Don’t look away in disgust. A ketchup sandwich is not the snack of the desperate; it’s a tasty treat that celebrates America’s most beloved condiment.
Americans love ketchup. We dip our fries into it with abandon, slather it onto burgers, drizzle it onto our hot dogs (unless you’re from Chicago, of course—don’t get angry, you mustard-loving Midwesterners!). And yet, when I spread it onto a hot dog bun and press it into a sandwich, people look at me like I’m a monster.
It started as a childhood snack. I knew I liked ketchup. I knew I liked bread. So why not cut out the middlemen (burger patties, cheese, etc.) and simply enjoy the two together? A snack was born—cue Lady Gaga and Bradley Cooper. While other kids came home to apple slices and PB&Js, I was enjoying a sweet, umami-filled, cloudlike ketchup sandwich. Those suckers.
Here’s the basic recipe, if you can even call it that:
Take two pieces of white bread (we’re talking zero nutritional value—the kind of bread you can mush into a tiny gluten ball) or a hot dog bun.
Squirt a two-second squeeze of ketchup onto one slice of bread or one side of the bun. Spread it with a knife so that you cover the entire surface, crust to crust.
Sandwich together, press lightly to adhere, eat.
It’s so gosh darn simple, but the flavors are…okay, they’re not complex. They’re ketchup. But ketchup is great.
In my tween and teen years, I set aside Elfquest books, The Phantom of the Opera soundtrack, oversized T-shirts featuring wolves, and even my beloved ketchup sandwiches. I was attempting to be cool (or at least fly under the radar), which I like to think I accomplished with the help of the Delia’s catalog. So let’s just skip right over those extremely personality-free years and meet back in college, where I found my favorite condiment sandwich again.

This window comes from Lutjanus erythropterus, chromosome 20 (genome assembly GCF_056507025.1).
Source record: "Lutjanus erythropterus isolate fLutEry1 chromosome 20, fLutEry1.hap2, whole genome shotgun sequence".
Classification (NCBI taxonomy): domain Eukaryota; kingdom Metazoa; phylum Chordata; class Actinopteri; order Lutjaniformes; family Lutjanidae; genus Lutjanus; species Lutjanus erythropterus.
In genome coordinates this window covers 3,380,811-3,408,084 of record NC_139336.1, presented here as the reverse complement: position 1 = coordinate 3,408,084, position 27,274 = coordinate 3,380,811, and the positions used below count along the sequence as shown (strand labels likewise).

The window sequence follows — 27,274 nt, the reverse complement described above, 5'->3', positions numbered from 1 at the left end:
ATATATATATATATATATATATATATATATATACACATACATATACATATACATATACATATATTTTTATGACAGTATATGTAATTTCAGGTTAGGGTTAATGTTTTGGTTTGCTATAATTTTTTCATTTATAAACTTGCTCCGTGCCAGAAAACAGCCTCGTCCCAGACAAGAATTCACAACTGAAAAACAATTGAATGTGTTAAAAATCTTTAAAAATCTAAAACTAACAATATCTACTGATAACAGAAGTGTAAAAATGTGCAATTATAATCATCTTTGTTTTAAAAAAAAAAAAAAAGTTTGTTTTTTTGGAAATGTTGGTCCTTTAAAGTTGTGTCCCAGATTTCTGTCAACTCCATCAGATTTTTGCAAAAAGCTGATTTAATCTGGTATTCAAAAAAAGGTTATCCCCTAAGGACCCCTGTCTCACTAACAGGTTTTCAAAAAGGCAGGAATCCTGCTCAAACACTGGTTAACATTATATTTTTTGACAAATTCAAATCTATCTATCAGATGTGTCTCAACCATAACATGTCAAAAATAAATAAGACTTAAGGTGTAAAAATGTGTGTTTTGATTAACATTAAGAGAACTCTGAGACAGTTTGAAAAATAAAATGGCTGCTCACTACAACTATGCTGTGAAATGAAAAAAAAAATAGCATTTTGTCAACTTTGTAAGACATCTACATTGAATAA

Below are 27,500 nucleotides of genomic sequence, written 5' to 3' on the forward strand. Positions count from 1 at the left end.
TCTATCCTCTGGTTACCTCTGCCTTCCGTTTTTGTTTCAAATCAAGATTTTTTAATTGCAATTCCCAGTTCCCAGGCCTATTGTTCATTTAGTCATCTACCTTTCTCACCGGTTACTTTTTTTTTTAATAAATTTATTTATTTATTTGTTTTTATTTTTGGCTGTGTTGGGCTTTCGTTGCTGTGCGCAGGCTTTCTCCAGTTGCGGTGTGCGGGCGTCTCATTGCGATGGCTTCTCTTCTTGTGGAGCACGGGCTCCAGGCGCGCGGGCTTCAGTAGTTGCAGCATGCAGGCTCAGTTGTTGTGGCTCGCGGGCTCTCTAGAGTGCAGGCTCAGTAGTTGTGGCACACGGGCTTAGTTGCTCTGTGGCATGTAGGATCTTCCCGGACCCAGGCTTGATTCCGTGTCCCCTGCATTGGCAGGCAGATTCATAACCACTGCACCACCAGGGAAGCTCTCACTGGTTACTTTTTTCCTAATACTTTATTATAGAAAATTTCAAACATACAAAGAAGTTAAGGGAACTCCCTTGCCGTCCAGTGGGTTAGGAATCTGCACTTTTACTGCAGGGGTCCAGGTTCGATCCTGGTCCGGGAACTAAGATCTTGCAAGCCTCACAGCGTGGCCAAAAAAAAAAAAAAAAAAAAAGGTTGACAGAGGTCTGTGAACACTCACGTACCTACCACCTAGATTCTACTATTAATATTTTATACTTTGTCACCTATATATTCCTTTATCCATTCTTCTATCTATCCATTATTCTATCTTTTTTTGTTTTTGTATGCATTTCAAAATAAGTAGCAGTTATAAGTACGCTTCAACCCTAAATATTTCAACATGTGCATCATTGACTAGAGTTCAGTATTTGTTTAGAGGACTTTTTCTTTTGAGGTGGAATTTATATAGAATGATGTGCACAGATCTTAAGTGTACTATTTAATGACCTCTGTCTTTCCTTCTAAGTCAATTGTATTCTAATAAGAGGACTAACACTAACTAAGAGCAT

It was an easy bite to grab when I didn’t want to wait in line for a kerosene-soaked hot dog at a fraternity cookout. At this point, I also started experimenting with other toppings. I added some mustard for tang or relish for zip. But the real revelation was the addition of plain potato chips. The salty crunch was just what the sandwich needed to give it a grown-up twist. I guess it makes sense. Chips are just a few millimeters of potato away from fries, which are BFFs with ketchup. So why shouldn’t chips and ketchup canoodle in a sandwich together?
It took my friends a second to catch on, but soon they were scrounging and ketchup-sandwiching right by my side. Why? Because it was and continues to be a good sandwich. Okay, alcohol was maybe involved, as well. And those friends might not admit to eating ketchup sandwiches now. But that changes nothing.
There are two things early childhood and collegedom have in common: no shame and free condiments. At both those junctures, I was able to indulge in my ketchup sandwiches without fear of judgment or monetary cost. But now, as a “respectable” “adult,” chowing down on one at a friend’s BBQ results in raised eyebrows and scrunched noses. But I don’t care. I’m done hiding. I’m going to blast “Master of the House,” slap on a wolf shirt, and stuff my face with ketchup sandwiches. Because ketchup slathered on a soft, pillowy hot dog bun is good, damnit. We should all be noshing on ketchup sandwiches with impunity. I mean, as long as they’re made with Heinz, of course. Were you going to use Hunt’s? What are you, a monster?